Canada must be a leader and act to ratify and implement core ILO health and safety conventions that guarantee occupational health rights and protections for all workers, as well as protections against violence and harassment.

PSAC also recommits to hold all employers to the highest standards of health and safety in the workplace, so all workers can go home safely at the end the day.

You can observe the National Day of Mourning by:

This article was first posted on the PSAC website.

April 28 is the National Day of Mourning

photo of candle with the words 'national day of mourning'

Once again, on April 28, we will join over 100 countries in remembering those who lost their lives due to work-related causes. In the last year, workers around the world have had to contend with additional challenges posed by the COVID-19 pandemic, adding to the number of workplaces facing critical work and safety issues.

The Customs and Immigration Union attaches great importance to its members’ health and safety and we will continue to do everything we can to protect them from harm.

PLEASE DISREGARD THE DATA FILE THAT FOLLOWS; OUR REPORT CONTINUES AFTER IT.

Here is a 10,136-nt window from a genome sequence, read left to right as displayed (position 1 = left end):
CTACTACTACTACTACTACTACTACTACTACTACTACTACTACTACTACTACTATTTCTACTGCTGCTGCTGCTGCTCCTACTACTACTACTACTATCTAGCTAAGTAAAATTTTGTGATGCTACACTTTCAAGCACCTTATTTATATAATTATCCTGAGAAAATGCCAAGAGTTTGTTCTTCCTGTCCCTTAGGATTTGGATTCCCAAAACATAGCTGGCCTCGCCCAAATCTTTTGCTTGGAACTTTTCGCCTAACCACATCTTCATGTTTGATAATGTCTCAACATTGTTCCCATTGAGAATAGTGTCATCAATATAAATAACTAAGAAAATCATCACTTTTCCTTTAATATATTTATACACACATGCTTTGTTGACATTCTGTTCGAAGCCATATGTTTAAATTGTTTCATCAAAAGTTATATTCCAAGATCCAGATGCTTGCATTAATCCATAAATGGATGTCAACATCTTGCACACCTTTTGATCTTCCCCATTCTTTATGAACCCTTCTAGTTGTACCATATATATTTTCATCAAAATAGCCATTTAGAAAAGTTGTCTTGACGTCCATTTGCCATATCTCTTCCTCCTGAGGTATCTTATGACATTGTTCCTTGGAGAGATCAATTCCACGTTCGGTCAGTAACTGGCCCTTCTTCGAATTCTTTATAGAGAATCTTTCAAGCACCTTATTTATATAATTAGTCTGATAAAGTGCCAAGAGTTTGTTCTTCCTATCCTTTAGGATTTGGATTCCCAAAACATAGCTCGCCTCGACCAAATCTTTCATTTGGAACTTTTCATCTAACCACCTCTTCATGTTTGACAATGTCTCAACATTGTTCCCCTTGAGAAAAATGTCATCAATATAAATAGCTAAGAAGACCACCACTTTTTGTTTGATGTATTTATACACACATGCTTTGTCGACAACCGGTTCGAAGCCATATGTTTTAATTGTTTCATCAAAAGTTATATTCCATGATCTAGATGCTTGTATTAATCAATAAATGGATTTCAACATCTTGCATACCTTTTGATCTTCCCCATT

Given the dangers that so many workers are confronting, let us all observe a moment of silence at 11:00 a.m. on the National Day of Mourning.

Read the CIU National Office Memorandum regarding the National Day of Mourning.

April 28 is the National Day of Mourning

photo of candle with the words 'national day of mourning'

Once again, on April 28, we will join over 100 countries in remembering those who lost their lives due to work-related causes. This year, workers around the world are facing additional and considerable challenges posed by the COVID-19 pandemic.

The Customs and Immigration Union attaches great importance to its members’ health and safety and we will continue to do everything we can to protect them from harm.

Given the dangers that so many workers are confronting, let us all observe a moment of silence at 11:00 a.m. on the National Day of Mourning. We also invite all members to (virtually) attend local events organized to commemorate the Day.

Read the CIU National Office Memorandum regarding the National Day of Mourning.

National Day of Mourning

Image of candle to symbolize mourning, for the April 28 Day of Mourning

April 28 is the National Day of Mourning. On that day, we will once again remember those who lost their lives due to work-related causes. Since 1995 and in Canada alone, some 20,000 workplace deaths have occurred. Today, the National Day of Mourning is recognized in over 100 countries around the world.

CIU attaches great importance to its members’ health and safety. We must do all we can to prevent needless suffering as a result of hazardous and unhealthy working conditions and continue to promote safe working conditions for our members.

On April 28, we encourage all Customs and Immigration Union members to observe a moment of silence at 11:00 a.m., and to attend local events organized to commemorate the Day.